Travel Guide: All About Amsterdam
- Written By:Christina Valhouli
Many cities are defined by their architecture and that’s no exception for Amsterdam. The city was designed with a network of semi-circular canals and today it’s impossible to imagine the city without its waterways. The canals are teeming with life, from house boats to pleasure cruises and even the tiny House Boat Museum, and one of the best ways to soak it all up is on foot. Slip on a pair of comfortable shoes and wander past the canals and down little side streets - you may stumble on everything from one of a kind boutiques to world-class museums.
The Netherlands’s capital offers all the ingredients for an ideal getaway- history, culture and sophisticated dining in a magical setting. And if you want to live like a local, consider renting a bike, which is the fastest way to get around Amsterdam.
Start by exploring the Nine Streets neighborhood in Old Town, which is filled with independent boutiques and charming restaurants. Refuel with a cold pressed juice or a smoothie at Natur, where flavors include Drunk in Love (watermelon, pineapple and lime) and Cereal Killer (yoghurt, strawberry, banana quinoa). Pop into Pluk, which is the kind of housewares store you wish you could move into. Some of the best buys here are ceramics and textiles, and the baked goods are almost too pretty to eat. If you want to bring home edible gifts, Chocolatl sells single estate origin chocolate bars from around the world. The spot is beautifully designed and looks more like a bookstore than a retail shop. Dog lovers can pick up stylish accessories at Koko von Knebel, which stocks everything from leashes to puffer vests.
Amsterdam is full of world-class museums and while it’s impossible to see them all in one trip, there are a few must-sees. The Anne Frank House is an emotional but essential stop. Visitors must pre-book their tickets to tour the secret annex where the Frank family hid during WWII. Anne Frank’s diary can also be seen here. The two other major museums in Amsterdam are the Van Gogh (reservations are necessary) as well as the Rijksmuseum, for its selection of Vermeers and Rembrandts. Rembrandt's The Night Watch is arguably the most famous painting here. For contemporary art and design, stop by the Stedelijk Museum, whose recent extension has been dubbed “the bathtub.” The collection spans 1870 to the present, and includes works from Matisse and Picasso. Handbag lovers should browse the Museum of Handbags and Purses, located in a 17th century canal house. If you plan to visit multiple museums, consider buying an IAmsterdam City Card for free or discounted admission.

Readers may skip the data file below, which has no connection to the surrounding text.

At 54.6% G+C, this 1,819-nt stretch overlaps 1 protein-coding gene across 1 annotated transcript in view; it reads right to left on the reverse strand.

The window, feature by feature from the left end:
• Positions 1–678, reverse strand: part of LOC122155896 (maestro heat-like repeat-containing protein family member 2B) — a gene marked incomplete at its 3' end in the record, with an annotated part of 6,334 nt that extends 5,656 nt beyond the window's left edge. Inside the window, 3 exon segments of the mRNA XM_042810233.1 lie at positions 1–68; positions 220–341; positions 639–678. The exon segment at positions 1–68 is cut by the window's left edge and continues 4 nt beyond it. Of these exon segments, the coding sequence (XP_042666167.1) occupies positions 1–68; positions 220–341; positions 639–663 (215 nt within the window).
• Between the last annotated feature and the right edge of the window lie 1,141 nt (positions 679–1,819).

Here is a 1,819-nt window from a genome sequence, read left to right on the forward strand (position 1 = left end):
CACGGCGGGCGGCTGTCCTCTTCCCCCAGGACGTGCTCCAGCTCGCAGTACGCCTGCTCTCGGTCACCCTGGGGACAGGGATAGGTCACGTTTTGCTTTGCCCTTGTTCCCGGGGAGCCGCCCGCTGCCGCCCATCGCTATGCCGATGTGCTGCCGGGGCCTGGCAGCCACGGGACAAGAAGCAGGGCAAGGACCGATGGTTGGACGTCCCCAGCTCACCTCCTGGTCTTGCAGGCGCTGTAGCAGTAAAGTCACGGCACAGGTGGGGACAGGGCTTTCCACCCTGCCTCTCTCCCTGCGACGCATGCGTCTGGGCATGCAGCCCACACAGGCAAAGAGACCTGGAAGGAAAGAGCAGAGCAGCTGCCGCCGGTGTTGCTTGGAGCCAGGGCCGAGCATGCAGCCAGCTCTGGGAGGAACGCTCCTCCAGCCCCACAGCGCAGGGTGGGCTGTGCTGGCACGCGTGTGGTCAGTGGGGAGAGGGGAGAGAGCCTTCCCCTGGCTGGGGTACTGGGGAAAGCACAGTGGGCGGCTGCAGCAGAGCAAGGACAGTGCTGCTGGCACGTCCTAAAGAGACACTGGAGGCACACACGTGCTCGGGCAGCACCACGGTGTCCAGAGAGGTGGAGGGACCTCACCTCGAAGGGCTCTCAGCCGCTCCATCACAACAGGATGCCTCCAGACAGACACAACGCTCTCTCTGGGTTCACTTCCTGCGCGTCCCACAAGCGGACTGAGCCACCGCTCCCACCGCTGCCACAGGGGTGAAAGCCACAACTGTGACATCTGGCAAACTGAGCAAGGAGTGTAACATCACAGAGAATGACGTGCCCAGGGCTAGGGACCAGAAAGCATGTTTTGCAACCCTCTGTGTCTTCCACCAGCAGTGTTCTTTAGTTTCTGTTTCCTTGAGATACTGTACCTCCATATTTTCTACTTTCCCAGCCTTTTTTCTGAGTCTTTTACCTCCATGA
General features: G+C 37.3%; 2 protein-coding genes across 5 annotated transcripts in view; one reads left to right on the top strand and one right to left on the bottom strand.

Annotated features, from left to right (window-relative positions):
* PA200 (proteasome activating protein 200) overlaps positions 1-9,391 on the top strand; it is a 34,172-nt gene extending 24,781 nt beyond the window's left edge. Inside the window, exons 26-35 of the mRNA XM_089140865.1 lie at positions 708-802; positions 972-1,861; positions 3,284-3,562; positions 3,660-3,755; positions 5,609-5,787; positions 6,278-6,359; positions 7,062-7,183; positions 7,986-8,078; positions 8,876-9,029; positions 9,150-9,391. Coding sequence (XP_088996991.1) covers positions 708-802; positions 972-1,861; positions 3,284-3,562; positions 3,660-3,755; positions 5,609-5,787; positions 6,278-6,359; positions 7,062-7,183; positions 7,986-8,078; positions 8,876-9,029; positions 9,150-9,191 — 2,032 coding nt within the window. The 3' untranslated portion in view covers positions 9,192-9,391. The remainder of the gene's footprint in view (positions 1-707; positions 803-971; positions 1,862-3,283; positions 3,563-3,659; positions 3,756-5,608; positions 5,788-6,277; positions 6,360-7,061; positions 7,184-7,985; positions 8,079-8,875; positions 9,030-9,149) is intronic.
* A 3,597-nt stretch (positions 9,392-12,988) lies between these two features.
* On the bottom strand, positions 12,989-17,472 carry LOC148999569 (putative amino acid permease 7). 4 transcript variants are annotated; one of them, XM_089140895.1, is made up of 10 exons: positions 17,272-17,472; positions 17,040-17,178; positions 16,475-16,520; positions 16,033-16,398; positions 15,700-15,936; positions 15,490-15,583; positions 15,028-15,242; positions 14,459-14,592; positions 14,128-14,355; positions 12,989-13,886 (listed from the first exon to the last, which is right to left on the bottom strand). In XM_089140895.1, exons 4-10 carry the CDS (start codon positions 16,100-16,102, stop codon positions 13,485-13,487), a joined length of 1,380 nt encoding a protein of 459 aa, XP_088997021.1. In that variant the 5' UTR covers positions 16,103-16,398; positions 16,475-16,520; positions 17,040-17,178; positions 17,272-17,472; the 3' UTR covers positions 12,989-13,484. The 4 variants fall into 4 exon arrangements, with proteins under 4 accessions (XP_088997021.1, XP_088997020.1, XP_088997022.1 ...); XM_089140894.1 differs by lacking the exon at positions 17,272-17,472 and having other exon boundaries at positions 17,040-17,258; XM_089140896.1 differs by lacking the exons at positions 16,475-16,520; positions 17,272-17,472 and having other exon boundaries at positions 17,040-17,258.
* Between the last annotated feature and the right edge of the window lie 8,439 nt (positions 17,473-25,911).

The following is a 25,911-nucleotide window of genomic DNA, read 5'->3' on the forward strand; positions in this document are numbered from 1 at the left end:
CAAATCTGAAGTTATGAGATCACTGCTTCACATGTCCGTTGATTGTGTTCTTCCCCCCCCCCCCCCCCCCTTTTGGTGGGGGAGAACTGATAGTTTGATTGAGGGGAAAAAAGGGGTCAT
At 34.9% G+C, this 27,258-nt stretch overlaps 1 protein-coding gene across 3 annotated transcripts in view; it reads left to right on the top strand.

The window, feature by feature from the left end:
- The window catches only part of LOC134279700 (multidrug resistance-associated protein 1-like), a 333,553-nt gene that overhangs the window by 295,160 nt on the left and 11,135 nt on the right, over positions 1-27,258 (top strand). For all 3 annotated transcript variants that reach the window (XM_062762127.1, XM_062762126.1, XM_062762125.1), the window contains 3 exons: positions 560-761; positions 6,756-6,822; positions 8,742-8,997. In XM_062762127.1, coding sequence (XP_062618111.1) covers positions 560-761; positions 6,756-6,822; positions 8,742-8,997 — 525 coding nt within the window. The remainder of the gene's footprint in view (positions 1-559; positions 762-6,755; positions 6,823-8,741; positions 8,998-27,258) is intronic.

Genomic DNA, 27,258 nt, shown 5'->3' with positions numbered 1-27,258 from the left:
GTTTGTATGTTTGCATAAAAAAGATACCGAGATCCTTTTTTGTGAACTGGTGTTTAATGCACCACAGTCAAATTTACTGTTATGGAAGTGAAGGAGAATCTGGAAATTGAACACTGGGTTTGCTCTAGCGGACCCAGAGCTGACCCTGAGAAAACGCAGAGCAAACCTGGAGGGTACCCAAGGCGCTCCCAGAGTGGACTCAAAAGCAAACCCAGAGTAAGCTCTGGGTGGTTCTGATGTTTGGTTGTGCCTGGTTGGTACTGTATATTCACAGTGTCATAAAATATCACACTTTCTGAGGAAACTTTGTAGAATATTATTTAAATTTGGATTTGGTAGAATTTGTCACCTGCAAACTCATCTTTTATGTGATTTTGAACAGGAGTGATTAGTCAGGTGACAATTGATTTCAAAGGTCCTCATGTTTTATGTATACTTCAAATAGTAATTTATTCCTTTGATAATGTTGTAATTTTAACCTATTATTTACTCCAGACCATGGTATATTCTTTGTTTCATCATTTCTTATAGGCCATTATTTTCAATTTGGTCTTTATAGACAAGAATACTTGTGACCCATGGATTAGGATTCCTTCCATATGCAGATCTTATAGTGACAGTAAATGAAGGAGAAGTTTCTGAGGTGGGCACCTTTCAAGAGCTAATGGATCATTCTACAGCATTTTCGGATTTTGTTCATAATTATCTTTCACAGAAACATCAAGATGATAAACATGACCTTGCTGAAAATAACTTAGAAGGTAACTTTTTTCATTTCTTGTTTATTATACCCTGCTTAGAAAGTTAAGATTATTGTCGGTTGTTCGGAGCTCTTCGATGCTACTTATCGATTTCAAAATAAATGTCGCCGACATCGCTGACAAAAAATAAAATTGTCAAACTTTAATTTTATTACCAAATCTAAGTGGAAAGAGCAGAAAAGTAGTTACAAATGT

You’ll also have your pick of stylish hotels while visiting the city. The Nine Streets neighborhood is also home to the newly renovated Pulitzer Amsterdam, a member of Preferred Hotels. The sprawling hotel consists of 25 connecting townhouses centered around a courtyard. The hotel has deep literary roots as the owner’s grandfather was Joseph Pulitzer, creator of the Pulitzer Prize. The lobby library nook has Pulitzer Prize winning books and the bar creates drinks with a literary connection. The bar recently showcased The Great Gatsby inspired drinks and will move on to Ernest Hemingway in September.
The main restaurant, Jansz, fits in perfectly with Amsterdam’s casually cool vibe; you’ll see families as well as couples dining here. Kick off with a Gin Punch á la Terrington, which is crafted from homemade lime sherbet and garnished with nutmeg and dehydrated lemon. Start off with the beef tartare before tucking into grilled salmon served with black rice.
Although Jansz’s desserts look tempting, the neighborhood is full of superb ice cream stores which should be sampled. IJscuypje, which sells ice cream and sorbet, has multiple locations around Amsterdam and focuses on fresh, raw ingredients. Specialties include elderberries and rhubarb sorbet, and stroopwafel ice cream, which contains bits of this Dutch favorite caramel waffle cookie.